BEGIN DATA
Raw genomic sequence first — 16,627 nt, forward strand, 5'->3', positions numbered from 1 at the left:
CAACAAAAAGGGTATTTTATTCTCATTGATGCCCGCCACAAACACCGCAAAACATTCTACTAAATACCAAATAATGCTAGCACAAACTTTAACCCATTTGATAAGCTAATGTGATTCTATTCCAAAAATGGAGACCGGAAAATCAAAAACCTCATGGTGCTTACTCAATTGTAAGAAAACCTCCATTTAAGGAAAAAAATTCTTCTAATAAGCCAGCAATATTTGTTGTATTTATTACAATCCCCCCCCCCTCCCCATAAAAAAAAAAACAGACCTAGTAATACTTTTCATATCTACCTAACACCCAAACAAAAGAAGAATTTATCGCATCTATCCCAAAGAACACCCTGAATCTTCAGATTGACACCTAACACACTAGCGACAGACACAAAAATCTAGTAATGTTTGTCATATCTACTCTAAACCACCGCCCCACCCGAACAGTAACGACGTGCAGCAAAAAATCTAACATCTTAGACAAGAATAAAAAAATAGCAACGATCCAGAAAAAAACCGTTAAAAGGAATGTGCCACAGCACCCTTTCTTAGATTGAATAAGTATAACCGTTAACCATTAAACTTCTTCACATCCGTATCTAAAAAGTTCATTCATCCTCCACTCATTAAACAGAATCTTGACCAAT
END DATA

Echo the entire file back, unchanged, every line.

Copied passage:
Raw genomic sequence first — 16,627 nt, forward strand, 5'->3', positions numbered from 1 at the left:
CAACAAAAAGGGTATTTTATTCTCATTGATGCCCGCCACAAACACCGCAAAACATTCTACTAAATACCAAATAATGCTAGCACAAACTTTAACCCATTTGATAAGCTAATGTGATTCTATTCCAAAAATGGAGACCGGAAAATCAAAAACCTCATGGTGCTTACTCAATTGTAAGAAAACCTCCATTTAAGGAAAAAAATTCTTCTAATAAGCCAGCAATATTTGTTGTATTTATTACAATCCCCCCCCCCTCCCCATAAAAAAAAAAACAGACCTAGTAATACTTTTCATATCTACCTAACACCCAAACAAAAGAAGAATTTATCGCATCTATCCCAAAGAACACCCTGAATCTTCAGATTGACACCTAACACACTAGCGACAGACACAAAAATCTAGTAATGTTTGTCATATCTACTCTAAACCACCGCCCCACCCGAACAGTAACGACGTGCAGCAAAAAATCTAACATCTTAGACAAGAATAAAAAAATAGCAACGATCCAGAAAAAAACCGTTAAAAGGAATGTGCCACAGCACCCTTTCTTAGATTGAATAAGTATAACCGTTAACCATTAAACTTCTTCACATCCGTATCTAAAAAGTTCATTCATCCTCCACTCATTAAACAGAATCTTGACCAAT